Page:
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Battle begins to be leader

The election for the leadership of the country's biggest teaching union is still eight months away, but the gloves are off.

Head of education John Bangs has claimed his two rivals for the post of National Union of Teachers' general secretary are compromised by the support they get from organised political factions within the union.

In a letter asking NUT local associations for nominations, in which he describes himself as the only independent candidate, Mr Bangs writes that his opponents' campaigns will be "led, organised and financed by those who support such factions.

"Were either to be elected, their decisions and advice would be fettered by those factions."

Steve Sinnott, the deputy general secretary, has responded with his own letter which refutes the claims and implies that Mr Bangs, the NUT's head of education, has been involved in negative campaigning and allowing the contest to "sink into sniping factionalism".

Mr Bangs told associations that he believed the approach of John Illingworth, who has the backing of the left-wing Socialist Teachers Alliance and the Campaign for a Democratic and Fighting Union, would be to "embrace industrial action as an end in itself, as the first solution and not the last".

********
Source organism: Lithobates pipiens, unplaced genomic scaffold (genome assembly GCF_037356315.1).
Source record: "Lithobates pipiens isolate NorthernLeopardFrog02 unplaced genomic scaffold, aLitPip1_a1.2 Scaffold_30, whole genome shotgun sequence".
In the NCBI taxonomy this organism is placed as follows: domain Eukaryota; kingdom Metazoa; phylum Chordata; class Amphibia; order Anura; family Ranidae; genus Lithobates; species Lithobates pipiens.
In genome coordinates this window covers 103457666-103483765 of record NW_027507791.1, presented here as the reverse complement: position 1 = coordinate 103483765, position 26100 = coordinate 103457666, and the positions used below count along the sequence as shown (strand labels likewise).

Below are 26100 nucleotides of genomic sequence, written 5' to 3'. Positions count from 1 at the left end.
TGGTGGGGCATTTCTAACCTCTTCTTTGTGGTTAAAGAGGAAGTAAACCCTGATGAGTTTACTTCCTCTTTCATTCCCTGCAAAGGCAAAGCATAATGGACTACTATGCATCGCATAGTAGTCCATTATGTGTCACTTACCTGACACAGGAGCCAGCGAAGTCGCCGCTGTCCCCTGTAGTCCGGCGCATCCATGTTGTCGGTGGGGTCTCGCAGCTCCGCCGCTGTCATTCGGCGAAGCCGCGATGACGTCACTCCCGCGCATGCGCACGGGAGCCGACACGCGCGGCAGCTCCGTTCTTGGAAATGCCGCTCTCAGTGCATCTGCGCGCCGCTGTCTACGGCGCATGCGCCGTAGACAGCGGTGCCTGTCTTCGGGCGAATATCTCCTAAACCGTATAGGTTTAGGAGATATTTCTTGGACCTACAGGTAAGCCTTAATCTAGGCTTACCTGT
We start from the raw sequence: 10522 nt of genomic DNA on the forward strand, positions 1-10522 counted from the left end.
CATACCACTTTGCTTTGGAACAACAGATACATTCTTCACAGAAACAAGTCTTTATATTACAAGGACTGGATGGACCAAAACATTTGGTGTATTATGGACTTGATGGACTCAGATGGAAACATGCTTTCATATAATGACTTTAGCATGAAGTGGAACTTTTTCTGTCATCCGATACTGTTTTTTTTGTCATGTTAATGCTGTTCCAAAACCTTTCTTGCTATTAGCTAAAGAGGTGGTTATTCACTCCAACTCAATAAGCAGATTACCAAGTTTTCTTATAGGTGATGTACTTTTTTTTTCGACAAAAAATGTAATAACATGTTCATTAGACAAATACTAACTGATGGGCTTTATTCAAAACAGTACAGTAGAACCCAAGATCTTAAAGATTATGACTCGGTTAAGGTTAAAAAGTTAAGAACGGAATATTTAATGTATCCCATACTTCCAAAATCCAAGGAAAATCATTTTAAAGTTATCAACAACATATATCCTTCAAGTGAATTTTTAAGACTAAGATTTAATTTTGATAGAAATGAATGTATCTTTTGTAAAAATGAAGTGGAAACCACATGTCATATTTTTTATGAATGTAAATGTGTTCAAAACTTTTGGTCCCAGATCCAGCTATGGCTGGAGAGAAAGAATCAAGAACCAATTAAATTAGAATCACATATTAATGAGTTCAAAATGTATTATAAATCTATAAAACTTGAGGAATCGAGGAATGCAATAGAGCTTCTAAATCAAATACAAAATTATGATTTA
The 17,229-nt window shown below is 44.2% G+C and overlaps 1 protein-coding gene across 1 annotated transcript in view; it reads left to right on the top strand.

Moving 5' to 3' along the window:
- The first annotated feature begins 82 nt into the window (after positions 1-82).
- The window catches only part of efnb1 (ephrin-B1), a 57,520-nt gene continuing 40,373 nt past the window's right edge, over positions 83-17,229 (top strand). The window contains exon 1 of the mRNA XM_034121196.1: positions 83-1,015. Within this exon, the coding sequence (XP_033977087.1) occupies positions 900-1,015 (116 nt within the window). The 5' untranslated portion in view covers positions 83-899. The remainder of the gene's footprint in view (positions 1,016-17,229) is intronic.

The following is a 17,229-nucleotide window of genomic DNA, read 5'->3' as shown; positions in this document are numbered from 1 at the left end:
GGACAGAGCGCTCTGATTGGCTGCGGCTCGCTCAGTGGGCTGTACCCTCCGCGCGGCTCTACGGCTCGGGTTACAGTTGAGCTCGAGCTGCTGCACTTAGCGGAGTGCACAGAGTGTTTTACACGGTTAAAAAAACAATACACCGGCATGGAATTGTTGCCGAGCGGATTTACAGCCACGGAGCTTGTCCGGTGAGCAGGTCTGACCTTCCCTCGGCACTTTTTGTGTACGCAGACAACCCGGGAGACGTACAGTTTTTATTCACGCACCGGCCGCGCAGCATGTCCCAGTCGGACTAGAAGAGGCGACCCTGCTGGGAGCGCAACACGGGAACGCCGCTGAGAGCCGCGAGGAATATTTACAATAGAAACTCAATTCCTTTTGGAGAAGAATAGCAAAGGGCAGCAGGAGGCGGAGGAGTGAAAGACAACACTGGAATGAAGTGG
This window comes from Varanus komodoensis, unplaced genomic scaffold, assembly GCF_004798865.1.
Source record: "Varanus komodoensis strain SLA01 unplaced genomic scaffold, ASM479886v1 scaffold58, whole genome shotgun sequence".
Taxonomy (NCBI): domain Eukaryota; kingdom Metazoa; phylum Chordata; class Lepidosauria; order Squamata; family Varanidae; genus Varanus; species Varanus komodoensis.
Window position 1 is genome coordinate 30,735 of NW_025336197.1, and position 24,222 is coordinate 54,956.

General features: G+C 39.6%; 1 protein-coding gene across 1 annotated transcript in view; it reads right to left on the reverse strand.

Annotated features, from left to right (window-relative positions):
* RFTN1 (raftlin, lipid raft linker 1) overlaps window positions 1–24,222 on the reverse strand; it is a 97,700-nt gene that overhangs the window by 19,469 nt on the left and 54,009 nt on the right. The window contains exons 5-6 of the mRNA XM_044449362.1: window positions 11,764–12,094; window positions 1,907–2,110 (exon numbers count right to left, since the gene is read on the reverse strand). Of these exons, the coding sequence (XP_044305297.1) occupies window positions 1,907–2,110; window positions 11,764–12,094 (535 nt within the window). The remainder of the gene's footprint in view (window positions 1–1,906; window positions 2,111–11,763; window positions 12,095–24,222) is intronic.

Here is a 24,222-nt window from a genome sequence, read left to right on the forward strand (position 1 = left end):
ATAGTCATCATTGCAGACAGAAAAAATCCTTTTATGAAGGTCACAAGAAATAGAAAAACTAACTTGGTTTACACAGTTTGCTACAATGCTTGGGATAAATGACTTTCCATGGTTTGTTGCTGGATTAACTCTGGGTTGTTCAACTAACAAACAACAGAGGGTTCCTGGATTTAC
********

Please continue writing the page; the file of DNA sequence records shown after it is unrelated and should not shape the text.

Mr Illingworth, a former NUT president and Nottingham-based headteacher, said the claim was "crazy".

He said it was naive to think that any candidate was completely independent of organisations within the union. But if elected as general secretary, he would represent the union as a whole and not allow any faction to determine what he did.

Mr Bangs, the preferred candidate of Doug McAvoy, the current general secretary, also used his letter to suggest that Mr Sinnott would abandon the NUT's policy of opposing the workload agreement because it allowed unqualified staff to teach.

Mr Sinnott said Mr Bangs had taken a quote from his election address out of context and "filleted" his words to make them appear as though he were saying something different. He said he had already made it clear that he thought only qualified teachers should teach children.

"It is a ludicrous accusation," said Mr Sinnott. "I find it really, really regrettable and I hope it doesn't happen again."

He said that while he had the backing of the moderate Broadly Speaking faction, he had not been a member of any group within the union since taking up his post in 1994, and was not being financed by any faction.

The respective letters are published on the candidates' websites. For more details see:

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